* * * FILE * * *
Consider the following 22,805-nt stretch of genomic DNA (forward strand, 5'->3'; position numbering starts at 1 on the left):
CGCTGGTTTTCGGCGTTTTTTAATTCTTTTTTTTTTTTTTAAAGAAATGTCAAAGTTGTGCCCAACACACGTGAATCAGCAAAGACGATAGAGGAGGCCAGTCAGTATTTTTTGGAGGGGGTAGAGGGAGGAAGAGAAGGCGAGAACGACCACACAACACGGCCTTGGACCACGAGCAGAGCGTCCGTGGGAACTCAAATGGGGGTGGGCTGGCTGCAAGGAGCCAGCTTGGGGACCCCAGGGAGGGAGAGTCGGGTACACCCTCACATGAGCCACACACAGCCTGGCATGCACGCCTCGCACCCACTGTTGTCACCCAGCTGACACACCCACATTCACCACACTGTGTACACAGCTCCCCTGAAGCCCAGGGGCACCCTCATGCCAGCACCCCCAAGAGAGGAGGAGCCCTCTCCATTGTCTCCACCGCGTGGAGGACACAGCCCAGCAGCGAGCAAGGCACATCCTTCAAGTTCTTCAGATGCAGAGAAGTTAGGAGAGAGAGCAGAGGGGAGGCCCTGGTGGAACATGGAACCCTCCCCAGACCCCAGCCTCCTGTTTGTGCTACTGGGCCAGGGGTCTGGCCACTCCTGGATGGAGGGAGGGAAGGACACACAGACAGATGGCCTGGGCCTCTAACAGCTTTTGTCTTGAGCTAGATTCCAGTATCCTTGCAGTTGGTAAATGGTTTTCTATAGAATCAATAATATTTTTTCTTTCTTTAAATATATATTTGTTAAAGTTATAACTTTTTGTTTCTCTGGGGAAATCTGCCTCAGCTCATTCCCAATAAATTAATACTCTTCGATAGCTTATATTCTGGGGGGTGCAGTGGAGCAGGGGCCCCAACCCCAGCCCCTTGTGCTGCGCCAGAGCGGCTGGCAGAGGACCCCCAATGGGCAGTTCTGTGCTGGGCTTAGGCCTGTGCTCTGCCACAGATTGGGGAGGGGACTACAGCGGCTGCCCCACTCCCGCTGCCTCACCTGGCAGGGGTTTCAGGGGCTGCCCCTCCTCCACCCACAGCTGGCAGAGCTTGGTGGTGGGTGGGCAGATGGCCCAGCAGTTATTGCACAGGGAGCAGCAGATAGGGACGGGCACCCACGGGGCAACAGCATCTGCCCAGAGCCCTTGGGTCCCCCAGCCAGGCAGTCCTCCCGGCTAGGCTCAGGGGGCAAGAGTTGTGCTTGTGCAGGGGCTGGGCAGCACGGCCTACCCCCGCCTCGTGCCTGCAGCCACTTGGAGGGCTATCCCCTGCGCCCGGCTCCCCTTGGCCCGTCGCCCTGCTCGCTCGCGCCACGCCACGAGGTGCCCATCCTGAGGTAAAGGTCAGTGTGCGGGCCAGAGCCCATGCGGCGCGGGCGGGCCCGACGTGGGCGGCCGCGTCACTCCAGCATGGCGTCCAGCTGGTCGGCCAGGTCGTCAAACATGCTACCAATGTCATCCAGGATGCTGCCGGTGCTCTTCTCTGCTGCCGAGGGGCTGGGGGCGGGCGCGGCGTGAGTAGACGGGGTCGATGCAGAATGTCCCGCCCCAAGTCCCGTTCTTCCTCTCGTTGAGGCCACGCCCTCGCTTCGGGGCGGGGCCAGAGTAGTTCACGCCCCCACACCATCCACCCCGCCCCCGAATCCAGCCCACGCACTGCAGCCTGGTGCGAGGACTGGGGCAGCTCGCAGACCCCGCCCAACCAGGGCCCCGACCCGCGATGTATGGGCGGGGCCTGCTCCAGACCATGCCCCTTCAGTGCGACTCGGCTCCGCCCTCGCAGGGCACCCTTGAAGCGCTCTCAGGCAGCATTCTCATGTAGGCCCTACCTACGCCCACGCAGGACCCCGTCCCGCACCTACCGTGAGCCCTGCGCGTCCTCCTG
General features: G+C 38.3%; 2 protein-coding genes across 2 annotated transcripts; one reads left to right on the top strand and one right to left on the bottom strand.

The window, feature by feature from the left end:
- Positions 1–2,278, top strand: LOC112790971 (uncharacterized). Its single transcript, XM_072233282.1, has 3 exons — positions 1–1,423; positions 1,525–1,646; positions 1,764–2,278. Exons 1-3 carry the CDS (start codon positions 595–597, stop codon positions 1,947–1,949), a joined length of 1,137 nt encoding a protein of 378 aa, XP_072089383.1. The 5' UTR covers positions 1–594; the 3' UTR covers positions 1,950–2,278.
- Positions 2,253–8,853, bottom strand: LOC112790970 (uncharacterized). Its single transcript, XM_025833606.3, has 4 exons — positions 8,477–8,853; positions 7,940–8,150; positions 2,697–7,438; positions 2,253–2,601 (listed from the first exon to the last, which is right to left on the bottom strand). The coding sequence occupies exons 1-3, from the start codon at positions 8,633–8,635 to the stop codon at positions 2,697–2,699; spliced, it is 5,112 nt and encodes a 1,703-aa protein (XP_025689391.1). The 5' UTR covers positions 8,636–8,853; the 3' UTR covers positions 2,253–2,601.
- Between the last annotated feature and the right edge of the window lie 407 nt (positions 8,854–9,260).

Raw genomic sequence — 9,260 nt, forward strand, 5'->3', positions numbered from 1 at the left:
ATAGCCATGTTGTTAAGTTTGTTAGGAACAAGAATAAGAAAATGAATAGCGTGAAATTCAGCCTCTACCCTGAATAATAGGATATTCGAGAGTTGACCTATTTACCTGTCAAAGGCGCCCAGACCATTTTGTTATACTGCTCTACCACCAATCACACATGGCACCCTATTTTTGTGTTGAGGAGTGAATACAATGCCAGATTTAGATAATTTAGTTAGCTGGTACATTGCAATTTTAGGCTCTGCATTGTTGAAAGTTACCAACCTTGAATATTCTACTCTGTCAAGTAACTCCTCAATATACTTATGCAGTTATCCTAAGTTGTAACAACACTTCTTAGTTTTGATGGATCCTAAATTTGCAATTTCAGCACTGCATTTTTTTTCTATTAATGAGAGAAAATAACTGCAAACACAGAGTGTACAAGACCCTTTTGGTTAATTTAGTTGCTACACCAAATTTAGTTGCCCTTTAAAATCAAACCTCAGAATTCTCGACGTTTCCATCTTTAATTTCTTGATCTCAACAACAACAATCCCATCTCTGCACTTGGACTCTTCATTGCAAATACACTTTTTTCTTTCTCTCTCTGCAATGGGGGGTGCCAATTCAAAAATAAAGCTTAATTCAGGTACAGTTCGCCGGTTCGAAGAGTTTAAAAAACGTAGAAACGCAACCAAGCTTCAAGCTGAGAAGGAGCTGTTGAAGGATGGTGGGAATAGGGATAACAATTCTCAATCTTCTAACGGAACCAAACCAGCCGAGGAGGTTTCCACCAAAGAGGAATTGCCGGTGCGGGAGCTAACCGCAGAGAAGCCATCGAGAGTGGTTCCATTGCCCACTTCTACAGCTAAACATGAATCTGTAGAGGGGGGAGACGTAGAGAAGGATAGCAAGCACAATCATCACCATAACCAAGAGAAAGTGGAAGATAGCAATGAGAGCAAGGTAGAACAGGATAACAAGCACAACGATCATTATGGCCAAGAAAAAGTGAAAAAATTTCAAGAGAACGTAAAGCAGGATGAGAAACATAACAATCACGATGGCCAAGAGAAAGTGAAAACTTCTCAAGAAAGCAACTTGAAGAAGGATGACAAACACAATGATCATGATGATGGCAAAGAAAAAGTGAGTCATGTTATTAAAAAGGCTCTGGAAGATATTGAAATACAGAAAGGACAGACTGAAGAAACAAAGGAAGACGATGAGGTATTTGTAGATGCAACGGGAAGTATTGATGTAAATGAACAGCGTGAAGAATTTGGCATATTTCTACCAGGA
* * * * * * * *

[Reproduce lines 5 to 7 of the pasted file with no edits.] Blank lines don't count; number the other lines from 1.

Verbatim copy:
- Positions 1–2,278, top strand: LOC112790971 (uncharacterized). Its single transcript, XM_072233282.1, has 3 exons — positions 1–1,423; positions 1,525–1,646; positions 1,764–2,278. Exons 1-3 carry the CDS (start codon positions 595–597, stop codon positions 1,947–1,949), a joined length of 1,137 nt encoding a protein of 378 aa, XP_072089383.1. The 5' UTR covers positions 1–594; the 3' UTR covers positions 1,950–2,278.
- Positions 2,253–8,853, bottom strand: LOC112790970 (uncharacterized). Its single transcript, XM_025833606.3, has 4 exons — positions 8,477–8,853; positions 7,940–8,150; positions 2,697–7,438; positions 2,253–2,601 (listed from the first exon to the last, which is right to left on the bottom strand). The coding sequence occupies exons 1-3, from the start codon at positions 8,633–8,635 to the stop codon at positions 2,697–2,699; spliced, it is 5,112 nt and encodes a 1,703-aa protein (XP_025689391.1). The 5' UTR covers positions 8,636–8,853; the 3' UTR covers positions 2,253–2,601.
- Between the last annotated feature and the right edge of the window lie 407 nt (positions 8,854–9,260).